Sennheiser HD820 Headphone Review

Sennheiser HD820 headphones

Sennheisers HD series is one of the most popular headphone lines ever created. Over the years, most audiophiles can say that they have owned or considered owning one of the HD offerings, and the kings of them all was the much loved and sometimes maligned HD800. For years that stood as the companies flagship before the HD800s came along and remedied some of the original issues. It was a surprise then when Sennheiser brought out an even higher priced model that we are reviewing today, the Sennheiser HD820. 

Sennheiser HD820 Pricing and Availability

The HD820 are available from many online retailers as well as brick and mortar stores who carry high end audio equipment. Please feel free to click the link below to view current pricing and availability.

The Sennheiser HD820 Design is fantastic

Sennheiser HD820

The design and aesthetic of the HD820 is something to behold. They took the essence of the 800’s and refined it, and made it even wilder and more modern. The result is a headphone that looks futuristic and wild; it’s one of the most exciting and visually striking designs in the on-head audio world right now.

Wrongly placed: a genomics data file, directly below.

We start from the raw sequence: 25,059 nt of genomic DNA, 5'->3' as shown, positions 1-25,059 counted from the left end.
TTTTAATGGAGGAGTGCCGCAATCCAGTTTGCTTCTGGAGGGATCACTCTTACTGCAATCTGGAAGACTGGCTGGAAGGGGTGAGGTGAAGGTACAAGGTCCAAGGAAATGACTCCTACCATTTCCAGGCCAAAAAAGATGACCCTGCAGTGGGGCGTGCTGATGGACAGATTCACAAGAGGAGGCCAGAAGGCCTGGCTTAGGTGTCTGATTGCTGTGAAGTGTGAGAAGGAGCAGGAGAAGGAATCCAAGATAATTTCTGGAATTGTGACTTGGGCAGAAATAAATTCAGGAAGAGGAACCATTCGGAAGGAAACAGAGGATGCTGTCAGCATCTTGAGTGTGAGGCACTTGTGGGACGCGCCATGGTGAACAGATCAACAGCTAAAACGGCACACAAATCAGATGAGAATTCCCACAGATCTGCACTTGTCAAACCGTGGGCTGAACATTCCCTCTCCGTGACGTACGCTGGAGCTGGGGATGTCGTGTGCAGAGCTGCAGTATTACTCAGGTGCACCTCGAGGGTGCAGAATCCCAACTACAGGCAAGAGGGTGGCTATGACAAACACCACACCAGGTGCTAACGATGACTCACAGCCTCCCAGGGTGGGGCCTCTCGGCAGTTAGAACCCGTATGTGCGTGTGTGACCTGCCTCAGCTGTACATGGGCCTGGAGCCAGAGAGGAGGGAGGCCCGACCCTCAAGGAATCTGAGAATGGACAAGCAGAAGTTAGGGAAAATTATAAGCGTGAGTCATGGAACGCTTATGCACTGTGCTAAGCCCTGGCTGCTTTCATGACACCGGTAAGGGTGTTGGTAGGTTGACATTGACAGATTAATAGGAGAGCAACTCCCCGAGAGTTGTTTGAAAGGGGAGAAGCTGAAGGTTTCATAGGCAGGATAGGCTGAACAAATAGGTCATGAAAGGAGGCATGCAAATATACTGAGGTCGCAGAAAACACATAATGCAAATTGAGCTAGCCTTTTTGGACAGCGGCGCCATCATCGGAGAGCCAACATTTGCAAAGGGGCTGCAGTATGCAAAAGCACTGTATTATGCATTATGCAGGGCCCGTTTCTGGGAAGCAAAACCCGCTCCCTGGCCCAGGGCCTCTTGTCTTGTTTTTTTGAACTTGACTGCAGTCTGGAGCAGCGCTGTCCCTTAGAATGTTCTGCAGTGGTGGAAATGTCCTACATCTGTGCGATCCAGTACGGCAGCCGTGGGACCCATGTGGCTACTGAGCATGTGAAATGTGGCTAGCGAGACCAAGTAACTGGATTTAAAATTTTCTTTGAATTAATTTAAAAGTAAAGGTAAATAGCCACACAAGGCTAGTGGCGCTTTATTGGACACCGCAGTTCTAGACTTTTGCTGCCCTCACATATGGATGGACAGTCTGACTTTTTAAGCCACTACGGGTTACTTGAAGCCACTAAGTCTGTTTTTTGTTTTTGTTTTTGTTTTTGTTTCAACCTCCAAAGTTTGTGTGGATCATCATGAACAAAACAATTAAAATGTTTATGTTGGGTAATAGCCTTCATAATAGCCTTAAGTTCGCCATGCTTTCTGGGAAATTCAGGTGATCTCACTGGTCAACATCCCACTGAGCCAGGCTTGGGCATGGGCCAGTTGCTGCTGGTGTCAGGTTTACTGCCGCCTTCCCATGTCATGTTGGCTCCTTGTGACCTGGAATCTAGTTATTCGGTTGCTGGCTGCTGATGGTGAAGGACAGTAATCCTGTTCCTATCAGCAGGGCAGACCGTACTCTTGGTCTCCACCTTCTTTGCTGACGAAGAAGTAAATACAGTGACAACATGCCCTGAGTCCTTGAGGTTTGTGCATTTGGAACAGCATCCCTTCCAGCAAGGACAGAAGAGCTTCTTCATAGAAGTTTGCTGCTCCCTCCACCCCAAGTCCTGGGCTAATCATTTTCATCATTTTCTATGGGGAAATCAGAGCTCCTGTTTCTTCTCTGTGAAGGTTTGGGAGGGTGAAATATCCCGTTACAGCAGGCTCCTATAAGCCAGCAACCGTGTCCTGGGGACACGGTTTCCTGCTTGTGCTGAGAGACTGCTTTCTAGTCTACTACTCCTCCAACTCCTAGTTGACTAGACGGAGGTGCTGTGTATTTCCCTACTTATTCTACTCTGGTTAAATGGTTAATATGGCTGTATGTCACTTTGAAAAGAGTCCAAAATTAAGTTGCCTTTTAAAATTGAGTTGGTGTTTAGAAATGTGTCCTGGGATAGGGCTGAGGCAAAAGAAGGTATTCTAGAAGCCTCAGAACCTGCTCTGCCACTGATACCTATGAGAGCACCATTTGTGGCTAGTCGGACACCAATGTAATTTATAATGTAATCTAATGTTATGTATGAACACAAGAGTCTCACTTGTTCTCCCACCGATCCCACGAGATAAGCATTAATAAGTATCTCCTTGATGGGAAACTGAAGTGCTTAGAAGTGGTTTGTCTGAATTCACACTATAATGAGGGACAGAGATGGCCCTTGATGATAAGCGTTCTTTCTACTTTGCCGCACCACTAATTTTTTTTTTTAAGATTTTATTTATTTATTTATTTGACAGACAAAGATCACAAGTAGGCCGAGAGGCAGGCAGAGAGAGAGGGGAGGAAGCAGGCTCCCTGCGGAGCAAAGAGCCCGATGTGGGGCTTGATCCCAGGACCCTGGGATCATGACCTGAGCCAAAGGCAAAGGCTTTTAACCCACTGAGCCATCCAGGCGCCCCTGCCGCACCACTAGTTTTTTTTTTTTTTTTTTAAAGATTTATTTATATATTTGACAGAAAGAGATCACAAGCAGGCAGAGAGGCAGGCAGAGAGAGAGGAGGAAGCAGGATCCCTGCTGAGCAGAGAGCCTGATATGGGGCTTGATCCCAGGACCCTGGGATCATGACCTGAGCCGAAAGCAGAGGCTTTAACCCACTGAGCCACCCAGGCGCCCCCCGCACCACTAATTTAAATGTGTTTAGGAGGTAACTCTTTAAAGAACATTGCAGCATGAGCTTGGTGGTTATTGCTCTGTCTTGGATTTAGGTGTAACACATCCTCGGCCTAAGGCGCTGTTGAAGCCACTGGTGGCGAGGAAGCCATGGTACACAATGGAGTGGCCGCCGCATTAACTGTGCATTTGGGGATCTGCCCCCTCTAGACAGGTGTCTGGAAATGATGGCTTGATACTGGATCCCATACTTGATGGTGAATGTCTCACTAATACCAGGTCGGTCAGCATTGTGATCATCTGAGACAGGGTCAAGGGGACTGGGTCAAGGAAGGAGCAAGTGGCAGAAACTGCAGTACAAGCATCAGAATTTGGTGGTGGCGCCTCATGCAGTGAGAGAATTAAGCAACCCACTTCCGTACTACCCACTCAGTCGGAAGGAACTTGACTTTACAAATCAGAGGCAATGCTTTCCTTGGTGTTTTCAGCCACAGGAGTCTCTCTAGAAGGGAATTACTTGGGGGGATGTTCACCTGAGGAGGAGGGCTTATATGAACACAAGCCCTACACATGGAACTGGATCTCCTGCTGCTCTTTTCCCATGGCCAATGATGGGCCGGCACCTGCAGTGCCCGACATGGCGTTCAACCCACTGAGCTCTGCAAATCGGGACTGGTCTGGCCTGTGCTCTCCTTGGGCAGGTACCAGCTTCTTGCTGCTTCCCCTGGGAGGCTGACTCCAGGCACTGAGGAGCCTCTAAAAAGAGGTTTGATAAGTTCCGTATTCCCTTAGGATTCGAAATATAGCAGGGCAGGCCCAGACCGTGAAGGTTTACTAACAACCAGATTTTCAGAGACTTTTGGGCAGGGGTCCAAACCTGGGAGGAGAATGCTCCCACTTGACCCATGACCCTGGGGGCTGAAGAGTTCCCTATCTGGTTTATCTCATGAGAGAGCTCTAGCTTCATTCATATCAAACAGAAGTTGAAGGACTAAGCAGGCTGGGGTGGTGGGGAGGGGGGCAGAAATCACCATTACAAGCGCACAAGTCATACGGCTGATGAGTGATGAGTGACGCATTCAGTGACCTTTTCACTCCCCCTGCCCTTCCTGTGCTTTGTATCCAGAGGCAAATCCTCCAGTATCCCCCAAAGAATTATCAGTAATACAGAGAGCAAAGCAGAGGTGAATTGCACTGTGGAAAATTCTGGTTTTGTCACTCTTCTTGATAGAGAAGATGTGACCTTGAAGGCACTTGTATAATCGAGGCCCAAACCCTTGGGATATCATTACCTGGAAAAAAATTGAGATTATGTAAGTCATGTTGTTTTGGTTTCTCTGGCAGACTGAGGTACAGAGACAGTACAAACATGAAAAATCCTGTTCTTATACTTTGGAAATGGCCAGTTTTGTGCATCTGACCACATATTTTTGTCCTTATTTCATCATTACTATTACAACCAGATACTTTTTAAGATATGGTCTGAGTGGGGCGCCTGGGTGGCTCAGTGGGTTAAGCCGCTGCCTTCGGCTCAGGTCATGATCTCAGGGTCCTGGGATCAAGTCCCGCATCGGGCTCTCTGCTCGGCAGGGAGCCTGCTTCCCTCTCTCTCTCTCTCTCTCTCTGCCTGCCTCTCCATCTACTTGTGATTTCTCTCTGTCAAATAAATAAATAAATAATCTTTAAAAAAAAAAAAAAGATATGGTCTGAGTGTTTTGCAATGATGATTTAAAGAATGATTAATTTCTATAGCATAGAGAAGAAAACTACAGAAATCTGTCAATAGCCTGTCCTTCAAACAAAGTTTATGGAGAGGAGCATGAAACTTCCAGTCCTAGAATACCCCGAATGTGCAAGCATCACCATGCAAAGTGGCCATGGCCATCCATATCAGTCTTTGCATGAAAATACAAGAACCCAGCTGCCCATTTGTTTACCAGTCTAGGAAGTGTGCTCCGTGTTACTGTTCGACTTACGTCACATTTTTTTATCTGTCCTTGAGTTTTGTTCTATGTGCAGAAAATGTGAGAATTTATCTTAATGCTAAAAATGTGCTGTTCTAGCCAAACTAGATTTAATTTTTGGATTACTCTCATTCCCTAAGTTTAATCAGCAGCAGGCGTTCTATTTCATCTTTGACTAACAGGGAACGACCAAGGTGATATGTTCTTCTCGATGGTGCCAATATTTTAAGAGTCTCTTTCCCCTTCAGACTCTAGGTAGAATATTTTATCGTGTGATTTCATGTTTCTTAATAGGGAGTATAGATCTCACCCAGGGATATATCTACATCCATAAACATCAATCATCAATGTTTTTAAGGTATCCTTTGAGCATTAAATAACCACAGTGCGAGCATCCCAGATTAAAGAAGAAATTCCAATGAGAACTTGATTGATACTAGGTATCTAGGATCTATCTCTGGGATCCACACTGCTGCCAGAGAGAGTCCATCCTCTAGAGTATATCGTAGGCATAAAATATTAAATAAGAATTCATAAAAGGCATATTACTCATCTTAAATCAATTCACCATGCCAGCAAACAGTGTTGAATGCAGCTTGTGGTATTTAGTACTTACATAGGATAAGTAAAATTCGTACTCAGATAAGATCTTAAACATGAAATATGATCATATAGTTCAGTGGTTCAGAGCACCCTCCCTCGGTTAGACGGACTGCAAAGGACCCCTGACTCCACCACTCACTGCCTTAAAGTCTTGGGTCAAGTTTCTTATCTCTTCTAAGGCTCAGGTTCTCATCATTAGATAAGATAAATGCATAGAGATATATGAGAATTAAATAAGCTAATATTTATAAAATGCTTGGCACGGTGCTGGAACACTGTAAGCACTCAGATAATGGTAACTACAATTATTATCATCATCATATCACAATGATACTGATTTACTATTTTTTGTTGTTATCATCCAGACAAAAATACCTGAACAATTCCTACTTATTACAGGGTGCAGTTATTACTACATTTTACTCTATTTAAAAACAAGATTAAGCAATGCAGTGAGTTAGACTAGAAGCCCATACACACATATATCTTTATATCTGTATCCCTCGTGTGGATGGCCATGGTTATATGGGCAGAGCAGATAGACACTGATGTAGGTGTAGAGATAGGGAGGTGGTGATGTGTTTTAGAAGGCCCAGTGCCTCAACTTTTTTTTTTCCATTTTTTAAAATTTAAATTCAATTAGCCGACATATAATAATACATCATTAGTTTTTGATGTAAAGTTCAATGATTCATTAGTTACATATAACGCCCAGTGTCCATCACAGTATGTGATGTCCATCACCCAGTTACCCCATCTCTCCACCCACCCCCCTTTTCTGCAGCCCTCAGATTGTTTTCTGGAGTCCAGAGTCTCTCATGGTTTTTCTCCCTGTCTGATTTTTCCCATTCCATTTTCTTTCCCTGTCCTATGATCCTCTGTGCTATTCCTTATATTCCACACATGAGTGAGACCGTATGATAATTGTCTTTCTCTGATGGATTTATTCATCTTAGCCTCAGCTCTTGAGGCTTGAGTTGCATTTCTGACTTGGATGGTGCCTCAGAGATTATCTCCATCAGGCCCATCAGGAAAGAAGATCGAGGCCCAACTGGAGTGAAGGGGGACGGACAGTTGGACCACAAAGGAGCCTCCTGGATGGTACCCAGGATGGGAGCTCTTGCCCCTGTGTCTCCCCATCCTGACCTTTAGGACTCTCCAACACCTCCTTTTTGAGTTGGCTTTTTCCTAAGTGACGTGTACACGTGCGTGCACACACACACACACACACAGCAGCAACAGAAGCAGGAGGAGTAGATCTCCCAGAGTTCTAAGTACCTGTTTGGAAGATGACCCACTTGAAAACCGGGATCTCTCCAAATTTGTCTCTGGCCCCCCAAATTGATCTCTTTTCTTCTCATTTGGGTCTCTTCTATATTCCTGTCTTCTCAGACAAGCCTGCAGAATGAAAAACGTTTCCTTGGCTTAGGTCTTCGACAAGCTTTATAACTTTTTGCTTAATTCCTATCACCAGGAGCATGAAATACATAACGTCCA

The shape and form of the HD800 are there, but everything looks more refined and sleek. The cable connectors, for example, sit halfway up the housing exposed on a separate piece of hardware where traditional headphones have the cable enter at the bottom of the earcups. It not only looks cool but increases the distance between the cables. 

The headband has a unique and pretty butterfly adjustment system that glides over the headband’s top on a rail system. It looks cool, and its marked measurement points allow for ease of adjustment and equidistant positioning of the arms.

Finally, you cant talk about the styling of these headphones without talking about that jaw-dropping glass back through which you can see the driver. It’s a striking statement and gives you a full view of the heart of the headphones. It’s done so well that at first glance, many people mistake these for a set of open-back headphones with exposed drivers.

The Build quality isn’t quite befitting of the price.

Sennheiser HD820

I’m not going to say the build quality is terrible, it’s very good, but it’s certainly not what I would expect to see on any headphone over $1000. I was unimpressed because I was reasonably regular plastics on the headband and parts of the earcups. It feels out of place and not befitting of the flagship moniker.

That said, it the same type of plastics I have on my HD800s, so I know it will stand the test of time, and Sennheiser, with their background in professional audio, knows how to make something that will be a functional workhorse. But really, would it have been bad to get a little carbon fiber thrown in there? Probably that’s asking too much, and they wouldn’t need to do it on the grounds of weight because the HD820 comes in at a very svelte 370g on our scales despite their massive size.

Are the Sennheiser HD820 headphones comfortable?